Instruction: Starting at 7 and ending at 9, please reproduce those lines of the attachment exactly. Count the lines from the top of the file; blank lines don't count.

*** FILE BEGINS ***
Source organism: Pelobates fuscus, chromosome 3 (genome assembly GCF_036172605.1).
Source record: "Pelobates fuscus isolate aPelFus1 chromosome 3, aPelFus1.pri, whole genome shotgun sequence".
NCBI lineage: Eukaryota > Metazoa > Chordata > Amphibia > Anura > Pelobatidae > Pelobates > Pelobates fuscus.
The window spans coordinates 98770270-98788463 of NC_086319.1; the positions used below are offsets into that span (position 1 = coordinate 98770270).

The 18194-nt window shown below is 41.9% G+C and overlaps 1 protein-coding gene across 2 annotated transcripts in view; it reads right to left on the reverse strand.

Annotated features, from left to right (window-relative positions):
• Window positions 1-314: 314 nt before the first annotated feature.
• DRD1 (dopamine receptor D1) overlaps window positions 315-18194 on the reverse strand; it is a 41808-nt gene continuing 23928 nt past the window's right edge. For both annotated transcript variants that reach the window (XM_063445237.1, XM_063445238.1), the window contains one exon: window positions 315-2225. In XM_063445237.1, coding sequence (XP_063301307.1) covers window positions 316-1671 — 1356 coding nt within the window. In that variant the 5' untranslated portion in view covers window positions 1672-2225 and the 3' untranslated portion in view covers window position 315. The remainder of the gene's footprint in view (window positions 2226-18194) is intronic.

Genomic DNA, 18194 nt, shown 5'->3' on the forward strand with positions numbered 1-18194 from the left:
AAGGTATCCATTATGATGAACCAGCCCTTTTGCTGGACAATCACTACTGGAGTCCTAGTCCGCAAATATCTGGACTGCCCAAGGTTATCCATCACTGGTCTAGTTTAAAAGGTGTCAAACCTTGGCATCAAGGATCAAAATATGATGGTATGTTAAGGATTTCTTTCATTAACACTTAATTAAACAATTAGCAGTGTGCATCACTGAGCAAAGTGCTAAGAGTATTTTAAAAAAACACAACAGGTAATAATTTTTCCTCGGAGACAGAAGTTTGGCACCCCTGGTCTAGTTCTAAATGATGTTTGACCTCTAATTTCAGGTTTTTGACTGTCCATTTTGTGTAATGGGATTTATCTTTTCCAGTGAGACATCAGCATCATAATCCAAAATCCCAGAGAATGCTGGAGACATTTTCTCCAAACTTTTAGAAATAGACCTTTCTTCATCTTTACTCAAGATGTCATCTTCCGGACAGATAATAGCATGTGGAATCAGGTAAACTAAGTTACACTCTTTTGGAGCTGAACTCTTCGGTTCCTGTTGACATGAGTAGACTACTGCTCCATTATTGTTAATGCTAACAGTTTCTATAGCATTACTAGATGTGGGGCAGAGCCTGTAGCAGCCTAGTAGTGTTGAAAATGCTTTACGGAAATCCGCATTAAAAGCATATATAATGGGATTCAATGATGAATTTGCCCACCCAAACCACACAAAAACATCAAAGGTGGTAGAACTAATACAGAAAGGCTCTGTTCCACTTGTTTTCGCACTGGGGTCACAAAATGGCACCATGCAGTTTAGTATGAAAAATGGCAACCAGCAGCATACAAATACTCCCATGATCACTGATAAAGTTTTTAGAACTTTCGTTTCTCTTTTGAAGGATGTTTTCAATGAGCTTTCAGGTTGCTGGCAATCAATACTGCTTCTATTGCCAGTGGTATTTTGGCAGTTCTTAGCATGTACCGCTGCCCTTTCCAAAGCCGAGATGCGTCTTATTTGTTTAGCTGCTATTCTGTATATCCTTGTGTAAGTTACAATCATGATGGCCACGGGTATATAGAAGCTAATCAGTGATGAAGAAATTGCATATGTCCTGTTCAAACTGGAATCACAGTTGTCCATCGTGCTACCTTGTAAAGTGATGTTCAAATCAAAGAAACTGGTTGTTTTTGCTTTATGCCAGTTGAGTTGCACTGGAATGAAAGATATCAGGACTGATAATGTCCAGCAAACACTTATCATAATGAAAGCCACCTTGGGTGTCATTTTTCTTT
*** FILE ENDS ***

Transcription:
• Window positions 1-314: 314 nt before the first annotated feature.
• DRD1 (dopamine receptor D1) overlaps window positions 315-18194 on the reverse strand; it is a 41808-nt gene continuing 23928 nt past the window's right edge. For both annotated transcript variants that reach the window (XM_063445237.1, XM_063445238.1), the window contains one exon: window positions 315-2225. In XM_063445237.1, coding sequence (XP_063301307.1) covers window positions 316-1671 — 1356 coding nt within the window. In that variant the 5' untranslated portion in view covers window positions 1672-2225 and the 3' untranslated portion in view covers window position 315. The remainder of the gene's footprint in view (window positions 2226-18194) is intronic.

Genomic DNA, 18194 nt, shown 5'->3' on the forward strand with positions numbered 1-18194 from the left: